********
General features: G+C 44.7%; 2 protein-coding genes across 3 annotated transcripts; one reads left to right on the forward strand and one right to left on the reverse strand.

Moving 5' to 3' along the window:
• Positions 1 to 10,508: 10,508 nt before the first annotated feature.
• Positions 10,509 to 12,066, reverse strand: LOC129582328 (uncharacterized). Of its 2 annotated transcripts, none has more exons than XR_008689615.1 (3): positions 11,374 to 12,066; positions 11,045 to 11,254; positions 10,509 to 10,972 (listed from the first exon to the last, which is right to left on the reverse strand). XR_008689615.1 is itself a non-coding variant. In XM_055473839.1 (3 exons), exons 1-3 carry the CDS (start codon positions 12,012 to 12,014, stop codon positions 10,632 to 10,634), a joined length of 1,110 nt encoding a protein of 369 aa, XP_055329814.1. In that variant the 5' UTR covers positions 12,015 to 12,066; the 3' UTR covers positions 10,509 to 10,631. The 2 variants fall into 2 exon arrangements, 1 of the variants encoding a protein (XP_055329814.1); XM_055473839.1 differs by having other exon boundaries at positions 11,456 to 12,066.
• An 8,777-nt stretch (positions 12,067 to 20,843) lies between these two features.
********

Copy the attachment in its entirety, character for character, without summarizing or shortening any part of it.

General features: G+C 44.7%; 2 protein-coding genes across 3 annotated transcripts; one reads left to right on the forward strand and one right to left on the reverse strand.

Moving 5' to 3' along the window:
• Positions 1 to 10,508: 10,508 nt before the first annotated feature.
• Positions 10,509 to 12,066, reverse strand: LOC129582328 (uncharacterized). Of its 2 annotated transcripts, none has more exons than XR_008689615.1 (3): positions 11,374 to 12,066; positions 11,045 to 11,254; positions 10,509 to 10,972 (listed from the first exon to the last, which is right to left on the reverse strand). XR_008689615.1 is itself a non-coding variant. In XM_055473839.1 (3 exons), exons 1-3 carry the CDS (start codon positions 12,012 to 12,014, stop codon positions 10,632 to 10,634), a joined length of 1,110 nt encoding a protein of 369 aa, XP_055329814.1. In that variant the 5' UTR covers positions 12,015 to 12,066; the 3' UTR covers positions 10,509 to 10,631. The 2 variants fall into 2 exon arrangements, 1 of the variants encoding a protein (XP_055329814.1); XM_055473839.1 differs by having other exon boundaries at positions 11,456 to 12,066.
• An 8,777-nt stretch (positions 12,067 to 20,843) lies between these two features.